• Alice Robertson

            When Teddy Roosevelt said sometimes the capitalists need policing how could he have imagined a lopsided world where the government is often worse than the capitalists?

          • buzzkillerjsmith

            Thanks for sharing your experiences. We too mainly make a living off of E & M codes, but do have a fair number of procedures: cryotherapy, benign and malignant skin lesion removal, IUDs, subq contraceptives, splints, casts, lac repair. We also give IV therapy in the clinic, for dehydration and TNF-alpha inhibitors and such. We also give allergy shots and have not yet had anyone die, although we do use epi from time to time. Peak flow, spirometry, EKGs of course. So we have a few procedures. I could use me some more wart cases, if you know what I mean.

            My neurology buddy is in a bad way. Neurology, as you know, is mostly and E & M specialty. He also works in rural CA and has more than his share of Medi-Cal, and his older partners, sweet guys, all retired on him–except that they didn’t really but rather skimmed all the cream from the practice by taking all the sleep cases and the rehab rounds. Apparently those pay.

            So your experience jibes with what I have heard with other non-procedural subspecialists. Don’t know much about rheum, maybe you do. Have you considered a gi fellowship?

          • Dr. Drake Ramoray

            I don’t have any figures but I have also heard that sleep medicine pays very well. I think that sleep studies themselves is what pays because the docs around here have no interest in any chronic care and just do the sleep study and then push them back to the referring docs.

            Rheumatology made most of their money off of infusions. As such, like Oncology they took a big hit under Bush 43 when they cracked down on infused medications several years ago. I know a Rheum doc that had to stop giving Humira because Medicare started reimbursing about the same as it cost to get the medication. Now the hospital does it and makes thousands on giving the same medication.

            We have the same problem with Reclast for osteoporosis. If we give Reclast in the office it is at a loss. Just down the road the hospital makes $2500-$3500 because of their billing and facility fees per infusion.

            If Medicare was slashing price across the board that would be one thing, but what happens is that it is actually paying more just to big hospitals instead. Why Medicare, and really even the private insurers, have let this happen I’m not sure. While we don’t lost money on ultrasound and DEXA imaging, the hospital collects 3-5x as much as we do. If there is something abut physician reimbursement that irks me this would be it (as opposed to outright saying I should be paid more).

            I can provide a service at below hospital cost, often several times over, but third party payers keep slashing reimbursement to providers but allow crazy facility fees. In some cases the reimbursement becomes so low that I lose money providing that service. Meanwhile the hospitals make a killing.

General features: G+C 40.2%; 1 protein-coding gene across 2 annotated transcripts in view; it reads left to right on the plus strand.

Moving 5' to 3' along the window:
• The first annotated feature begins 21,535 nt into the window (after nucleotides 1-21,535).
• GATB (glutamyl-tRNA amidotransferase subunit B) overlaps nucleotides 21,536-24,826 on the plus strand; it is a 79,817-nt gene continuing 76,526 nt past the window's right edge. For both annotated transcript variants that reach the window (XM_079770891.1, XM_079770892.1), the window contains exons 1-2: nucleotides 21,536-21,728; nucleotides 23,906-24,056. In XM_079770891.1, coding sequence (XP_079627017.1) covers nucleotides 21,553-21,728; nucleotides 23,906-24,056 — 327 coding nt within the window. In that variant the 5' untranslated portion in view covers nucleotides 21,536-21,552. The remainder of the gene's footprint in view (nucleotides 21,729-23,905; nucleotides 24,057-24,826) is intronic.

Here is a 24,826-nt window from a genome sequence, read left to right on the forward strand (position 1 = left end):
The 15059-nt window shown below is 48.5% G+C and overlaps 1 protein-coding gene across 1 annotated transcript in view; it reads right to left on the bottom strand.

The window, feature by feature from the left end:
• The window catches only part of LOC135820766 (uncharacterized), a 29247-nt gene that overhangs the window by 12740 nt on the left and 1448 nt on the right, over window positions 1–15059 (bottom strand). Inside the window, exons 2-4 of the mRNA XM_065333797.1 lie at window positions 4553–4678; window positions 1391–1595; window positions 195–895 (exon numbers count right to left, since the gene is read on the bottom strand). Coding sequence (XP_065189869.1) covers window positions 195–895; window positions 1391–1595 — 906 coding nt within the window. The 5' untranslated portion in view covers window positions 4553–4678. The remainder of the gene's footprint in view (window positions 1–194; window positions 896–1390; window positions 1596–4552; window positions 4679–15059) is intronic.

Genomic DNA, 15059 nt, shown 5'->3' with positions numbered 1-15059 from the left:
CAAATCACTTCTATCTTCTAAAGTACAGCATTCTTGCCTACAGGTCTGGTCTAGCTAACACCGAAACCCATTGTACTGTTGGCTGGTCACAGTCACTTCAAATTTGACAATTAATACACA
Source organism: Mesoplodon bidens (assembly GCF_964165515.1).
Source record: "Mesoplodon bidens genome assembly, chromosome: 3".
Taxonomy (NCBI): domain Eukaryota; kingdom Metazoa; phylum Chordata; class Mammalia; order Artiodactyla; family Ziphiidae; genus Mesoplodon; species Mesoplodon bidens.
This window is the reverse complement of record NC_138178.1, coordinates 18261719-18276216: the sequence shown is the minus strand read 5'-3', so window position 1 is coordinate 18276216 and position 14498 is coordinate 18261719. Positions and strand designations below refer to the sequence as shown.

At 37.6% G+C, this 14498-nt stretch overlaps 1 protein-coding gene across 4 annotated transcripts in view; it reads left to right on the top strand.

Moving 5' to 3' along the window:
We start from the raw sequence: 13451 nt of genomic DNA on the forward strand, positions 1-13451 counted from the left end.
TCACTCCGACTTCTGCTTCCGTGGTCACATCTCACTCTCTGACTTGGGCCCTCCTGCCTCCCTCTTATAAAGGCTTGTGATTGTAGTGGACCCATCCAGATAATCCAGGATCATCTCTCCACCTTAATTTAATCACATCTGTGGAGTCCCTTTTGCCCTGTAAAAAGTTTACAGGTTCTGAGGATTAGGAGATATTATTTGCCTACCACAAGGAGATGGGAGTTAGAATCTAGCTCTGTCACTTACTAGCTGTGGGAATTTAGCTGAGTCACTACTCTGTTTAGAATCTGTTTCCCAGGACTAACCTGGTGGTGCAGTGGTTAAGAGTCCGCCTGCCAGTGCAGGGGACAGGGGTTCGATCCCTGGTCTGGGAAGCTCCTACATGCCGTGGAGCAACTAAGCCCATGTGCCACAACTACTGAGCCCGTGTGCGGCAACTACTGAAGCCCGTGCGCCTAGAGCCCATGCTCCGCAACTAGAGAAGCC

A new ultrasound machine costs 20-30k off the shelf without accounting for supplies and maintenance. As you can imagine we have to think twice about replacing our machine if Medicare is gonna cut reimbursement for a procedure by 50% in less than three months.

            My group will try as hard as we can to remain independent, even if that means devoting a significant amount of time to clinical research. Does that mean there will be some loss in availability to the community for patient care, probably. Beats working for a hospital though, been there, done that, not again if I can help it.

          • buzzkillerjsmith

            Thank you very much for the info. I’m sure you and I agree that the facility fees are a pox on the human race.

  • Anthony D

    “The NP vs MD debate”

    When Robert F. Kennedy was shot and was dying on the floor in The Ambassador Hotel in Los Angeles, they were screaming…….”is there a doctor in the house?”.

    They sure as heck weren’t looking for a Nurse Practitioner that’s for sure!!!

    • Suzi Q 38

      True, but in the end, even a team of doctors, surgeons, and nurses could not save him.

      • valerie saenz

        There was a head/brain GSW.

    • querywoman

      How many of us will ever get shot? Too many already!
      Most of us need less dramatic routine medical services.

    • a dn

      An NP would also have responded and I hope not looked around to ask a doctor what to do first. And I know too, that EMTs are far better at emergency care than doctors, even those who’ve worked in emerg.

      There’s nothing a doctor does that an NP cannot do, and little that a doctor does today that is practising medicine. Rather, practising business.

      When did doctors stop assessing with their hands, ears and eyes? When someone invented the MRI, and they invested in it.

  • Margalit Gur-Arie

    Let me suggest that there is an even bigger picture here. Leaving aside the cat fights between MDs and NPs, as buzzkillersmith wisely suggested, the problem being created now is one of institutionalized disparity.